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  1. TopTop #3541
    Dorothy Friberg's Avatar
    Dorothy Friberg
     

    Re: Poem for the day from Larry Robinson

    HOW TO GO TO THE WOODS

    Ordinarily I go to the woods alone, with not a single friend,
    for they are all smilers and talkers and therefore unsuitable

    I don't really want to be witnessed talking to the catbirds
    or hugging the old black oak tree. I have my way of praying,
    as you no doubt have yours.

    Besides, when I am alone I can become invisible. I can sit
    on the top of a dune as motionless as an uprise of weeds
    until the foxes run by unconcerned. I can hear the almost
    unbearable sound of the roses singing.

    If you have ever gone to the woods with me, I must love you very much.

    Mary Oliver
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  3. TopTop #3542
    Larry Robinson's Avatar
    WaccoBB Poet Laureate

    Re: Poem for the day from Larry Robinson

    Why Then Do We Not Despair?


    Everything is plundered, betrayed, sold,
    Death's great black wing scrapes the air,
    Misery gnaws to the bone.
    Why then do we not despair?


    By day, from the surrounding woods,
    cherries blow summer into town;
    At night the deep transparent skies
    glitter with new galaxies.


    And the miraculous comes so close
    to the ruined, dirty houses --
    Something not known to anyone at all,
    but wild in our breast for centuries.

    - Anna Akhmatova
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  5. TopTop #3543
    markwjam's Avatar
    markwjam
     

    Re: Poem for the day from Larry Robinson

    needed this one today, thanks...it helped me get out of......despair..

    Quote Larry Robinson wrote: View Post
    Why Then Do We Not Despair?


    Everything is plundered, betrayed, sold,
    Death's great black wing scrapes the air,
    Misery gnaws to the bone.
    Why then do we not despair?


    By day, from the surrounding woods,
    cherries blow summer into town;
    At night the deep transparent skies
    glitter with new galaxies.


    And the miraculous comes so close
    to the ruined, dirty houses --
    Something not known to anyone at all,
    but wild in our breast for centuries.

    - Anna Akhmatova
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  6. TopTop #3544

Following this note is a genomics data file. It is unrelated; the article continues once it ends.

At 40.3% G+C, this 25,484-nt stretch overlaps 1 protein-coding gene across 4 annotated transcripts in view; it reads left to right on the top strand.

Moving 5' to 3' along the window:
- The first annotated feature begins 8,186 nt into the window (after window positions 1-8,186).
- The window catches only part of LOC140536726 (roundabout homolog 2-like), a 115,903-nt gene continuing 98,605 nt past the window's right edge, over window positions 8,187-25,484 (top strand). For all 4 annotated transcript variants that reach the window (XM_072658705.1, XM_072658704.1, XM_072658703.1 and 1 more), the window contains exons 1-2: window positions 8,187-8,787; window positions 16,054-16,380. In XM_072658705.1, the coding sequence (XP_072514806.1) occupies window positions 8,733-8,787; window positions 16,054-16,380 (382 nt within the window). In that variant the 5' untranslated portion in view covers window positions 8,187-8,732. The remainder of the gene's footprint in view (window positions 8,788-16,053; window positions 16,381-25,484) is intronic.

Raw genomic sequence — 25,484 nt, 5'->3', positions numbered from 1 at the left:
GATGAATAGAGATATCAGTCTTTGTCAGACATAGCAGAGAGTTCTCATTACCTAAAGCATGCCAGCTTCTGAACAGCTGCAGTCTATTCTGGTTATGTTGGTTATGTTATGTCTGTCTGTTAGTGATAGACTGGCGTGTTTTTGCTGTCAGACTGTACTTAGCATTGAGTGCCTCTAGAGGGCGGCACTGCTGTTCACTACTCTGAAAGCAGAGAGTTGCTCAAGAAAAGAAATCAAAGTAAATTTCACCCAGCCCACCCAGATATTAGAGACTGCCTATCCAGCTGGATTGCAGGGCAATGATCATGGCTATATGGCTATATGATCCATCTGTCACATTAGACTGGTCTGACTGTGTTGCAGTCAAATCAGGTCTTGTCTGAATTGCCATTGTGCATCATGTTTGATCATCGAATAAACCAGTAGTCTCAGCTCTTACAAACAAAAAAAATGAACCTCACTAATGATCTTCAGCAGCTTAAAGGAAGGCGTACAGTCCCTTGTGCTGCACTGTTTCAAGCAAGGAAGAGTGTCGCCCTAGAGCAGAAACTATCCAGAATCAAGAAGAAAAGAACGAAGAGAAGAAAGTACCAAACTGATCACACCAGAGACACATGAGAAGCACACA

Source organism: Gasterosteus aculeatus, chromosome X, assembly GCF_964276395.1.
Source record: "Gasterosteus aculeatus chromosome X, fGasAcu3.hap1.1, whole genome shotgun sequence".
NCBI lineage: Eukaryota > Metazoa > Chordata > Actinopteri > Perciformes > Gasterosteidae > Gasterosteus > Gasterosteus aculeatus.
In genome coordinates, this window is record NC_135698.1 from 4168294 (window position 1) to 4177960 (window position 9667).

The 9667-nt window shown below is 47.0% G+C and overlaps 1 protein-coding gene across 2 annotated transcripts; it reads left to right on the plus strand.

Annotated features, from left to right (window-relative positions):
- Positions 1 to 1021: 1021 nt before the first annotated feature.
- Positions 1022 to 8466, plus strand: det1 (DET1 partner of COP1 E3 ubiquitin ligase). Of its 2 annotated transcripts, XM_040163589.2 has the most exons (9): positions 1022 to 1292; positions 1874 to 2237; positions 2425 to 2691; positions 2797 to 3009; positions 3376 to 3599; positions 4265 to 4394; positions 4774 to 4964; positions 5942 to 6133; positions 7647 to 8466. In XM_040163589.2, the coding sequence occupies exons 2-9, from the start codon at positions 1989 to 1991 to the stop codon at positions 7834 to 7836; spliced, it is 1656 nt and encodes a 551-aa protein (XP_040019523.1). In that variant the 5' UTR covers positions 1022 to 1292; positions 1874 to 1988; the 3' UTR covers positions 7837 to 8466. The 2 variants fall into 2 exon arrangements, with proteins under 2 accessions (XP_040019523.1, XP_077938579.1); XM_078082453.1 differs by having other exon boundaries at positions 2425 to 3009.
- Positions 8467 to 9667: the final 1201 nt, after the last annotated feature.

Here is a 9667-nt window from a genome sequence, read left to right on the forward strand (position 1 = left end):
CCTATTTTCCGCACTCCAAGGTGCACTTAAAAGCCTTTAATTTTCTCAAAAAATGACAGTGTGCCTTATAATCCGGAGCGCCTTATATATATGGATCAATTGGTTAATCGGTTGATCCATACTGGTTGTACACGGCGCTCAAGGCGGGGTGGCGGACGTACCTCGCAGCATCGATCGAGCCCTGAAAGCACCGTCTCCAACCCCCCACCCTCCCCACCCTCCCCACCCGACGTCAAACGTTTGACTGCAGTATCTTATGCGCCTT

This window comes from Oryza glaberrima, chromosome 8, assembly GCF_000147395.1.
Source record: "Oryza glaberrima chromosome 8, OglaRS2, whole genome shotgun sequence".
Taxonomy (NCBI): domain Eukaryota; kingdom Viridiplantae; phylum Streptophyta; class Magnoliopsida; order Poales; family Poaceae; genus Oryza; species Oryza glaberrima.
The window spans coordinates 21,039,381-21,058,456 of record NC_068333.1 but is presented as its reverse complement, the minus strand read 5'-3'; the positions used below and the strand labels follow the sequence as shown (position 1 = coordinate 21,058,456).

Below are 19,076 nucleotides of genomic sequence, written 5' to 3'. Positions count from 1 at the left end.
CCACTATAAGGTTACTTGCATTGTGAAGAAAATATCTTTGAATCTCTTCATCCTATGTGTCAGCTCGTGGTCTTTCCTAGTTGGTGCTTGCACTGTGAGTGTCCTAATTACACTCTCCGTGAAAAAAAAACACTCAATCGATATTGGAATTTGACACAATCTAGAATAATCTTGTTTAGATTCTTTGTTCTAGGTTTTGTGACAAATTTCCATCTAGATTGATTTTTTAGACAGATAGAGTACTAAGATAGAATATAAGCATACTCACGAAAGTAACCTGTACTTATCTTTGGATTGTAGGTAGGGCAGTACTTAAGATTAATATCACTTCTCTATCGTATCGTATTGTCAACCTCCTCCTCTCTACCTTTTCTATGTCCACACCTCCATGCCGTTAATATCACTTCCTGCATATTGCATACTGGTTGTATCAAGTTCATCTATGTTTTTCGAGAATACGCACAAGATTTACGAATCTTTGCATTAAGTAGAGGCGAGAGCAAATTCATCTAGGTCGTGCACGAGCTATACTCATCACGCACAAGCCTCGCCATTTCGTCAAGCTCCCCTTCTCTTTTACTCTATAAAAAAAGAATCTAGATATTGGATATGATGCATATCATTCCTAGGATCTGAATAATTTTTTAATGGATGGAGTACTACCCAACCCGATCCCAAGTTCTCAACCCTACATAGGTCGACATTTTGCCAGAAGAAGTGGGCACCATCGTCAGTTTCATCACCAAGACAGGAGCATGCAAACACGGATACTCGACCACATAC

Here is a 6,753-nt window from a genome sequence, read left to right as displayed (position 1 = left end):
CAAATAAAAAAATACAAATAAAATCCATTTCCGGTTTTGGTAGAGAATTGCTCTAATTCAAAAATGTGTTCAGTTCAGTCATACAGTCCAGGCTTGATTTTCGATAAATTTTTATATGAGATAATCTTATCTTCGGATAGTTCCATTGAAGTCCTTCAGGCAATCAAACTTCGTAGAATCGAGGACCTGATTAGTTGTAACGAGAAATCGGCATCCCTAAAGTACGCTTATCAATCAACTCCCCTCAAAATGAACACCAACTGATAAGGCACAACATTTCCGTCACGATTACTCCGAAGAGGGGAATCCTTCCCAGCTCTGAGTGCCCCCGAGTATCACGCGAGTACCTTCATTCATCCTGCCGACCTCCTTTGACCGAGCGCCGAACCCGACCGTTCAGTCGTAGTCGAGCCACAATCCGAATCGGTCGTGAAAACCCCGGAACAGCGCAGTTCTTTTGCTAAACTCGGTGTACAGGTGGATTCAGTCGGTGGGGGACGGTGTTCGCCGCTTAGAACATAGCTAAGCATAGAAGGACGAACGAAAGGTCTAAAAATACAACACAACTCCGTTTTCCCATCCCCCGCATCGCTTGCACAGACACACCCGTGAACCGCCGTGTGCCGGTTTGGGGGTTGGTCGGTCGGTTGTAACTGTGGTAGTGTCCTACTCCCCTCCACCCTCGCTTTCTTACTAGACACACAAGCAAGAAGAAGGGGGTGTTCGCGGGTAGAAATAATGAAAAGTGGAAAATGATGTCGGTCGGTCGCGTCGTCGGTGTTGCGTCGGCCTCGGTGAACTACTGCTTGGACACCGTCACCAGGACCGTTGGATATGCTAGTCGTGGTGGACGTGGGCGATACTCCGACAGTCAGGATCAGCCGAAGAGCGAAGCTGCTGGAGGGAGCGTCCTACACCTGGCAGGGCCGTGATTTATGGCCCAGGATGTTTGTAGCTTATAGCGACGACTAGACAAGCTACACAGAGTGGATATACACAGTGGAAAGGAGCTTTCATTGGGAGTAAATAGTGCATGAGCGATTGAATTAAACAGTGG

Larry Robinson's Avatar
    WaccoBB Poet Laureate

    Re: Poem for the day from Larry Robinson

    The Spiral Stairway


    The spiral stairway
    went nowhere,
    though it once went
    from ground floor to
    second floor before
    the wild fires that
    taught them what
    wild really felt like,
    what fire really looked like,
    when they evacuated
    in the night, managed to
    take only their cat,
    her computer
    and their car which took them
    beyond the flames in the
    forest bright
    brought them to safety and the
    memory of that spiral stairway
    that conveyed them up and down
    for decades with cat, with
    computer and the sounds of the
    forest now stilled by the fury
    of the fire.


    - Jonah Raskin
    Last edited by Barry; 11-05-2017 at 11:22 AM.
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  8. TopTop #3545
    Larry Robinson's Avatar
    WaccoBB Poet Laureate

    Re: Poem for the day from Larry Robinson

    In a Neighborhood in Los Angeles



    I learned
    Spanish
    from my grandma

    mijito
    don’t cry
    she’d tell me

    on the mornings
    my parents
    would leave

    to work
    at the fish
    canneries

    my grandma
    would chat
    with chairs

    sing them
    old
    songs

    dance
    waltzes with them
    in the kitchen

    when she’d say
    niño barrigón
    she’d laugh

    with my grandma
    I learned
    to count clouds

    to recognize
    mint leaves
    in flowerpots

    my grandma
    wore moons
    on her dress

    Mexico’s mountains
    deserts
    ocean

    in her eyes
    I’d see them
    in her braids

    I’d touch them
    in her voice
    smell them

    one day
    I was told:
    she went far away

    but still
    I feel her
    with me

    whispering
    in my ear:
    mojito

    - Francisco X. Alarcón
    (translated by Francisco Aragon)


    En un barrio de Los Ángeles

    el español
    lo aprendí
    de mi abuela

    mijito
    no llores
    me decía

    en las mañanas
    cuando salían
    mis padres

    a trabajar
    en las canerías
    de pescado

    mi abuela
    platicaba
    con las sillas

    les cantaba
    canciones
    antiguas

    les bailaba
    valses en
    la cocina

    cuando decía
    niño barrigón
    se reía

    con mi abuela
    aprendí
    a contar nubes

    a reconocer
    en las macetas
    la yerbabuena

    mi abuela
    llevaba lunas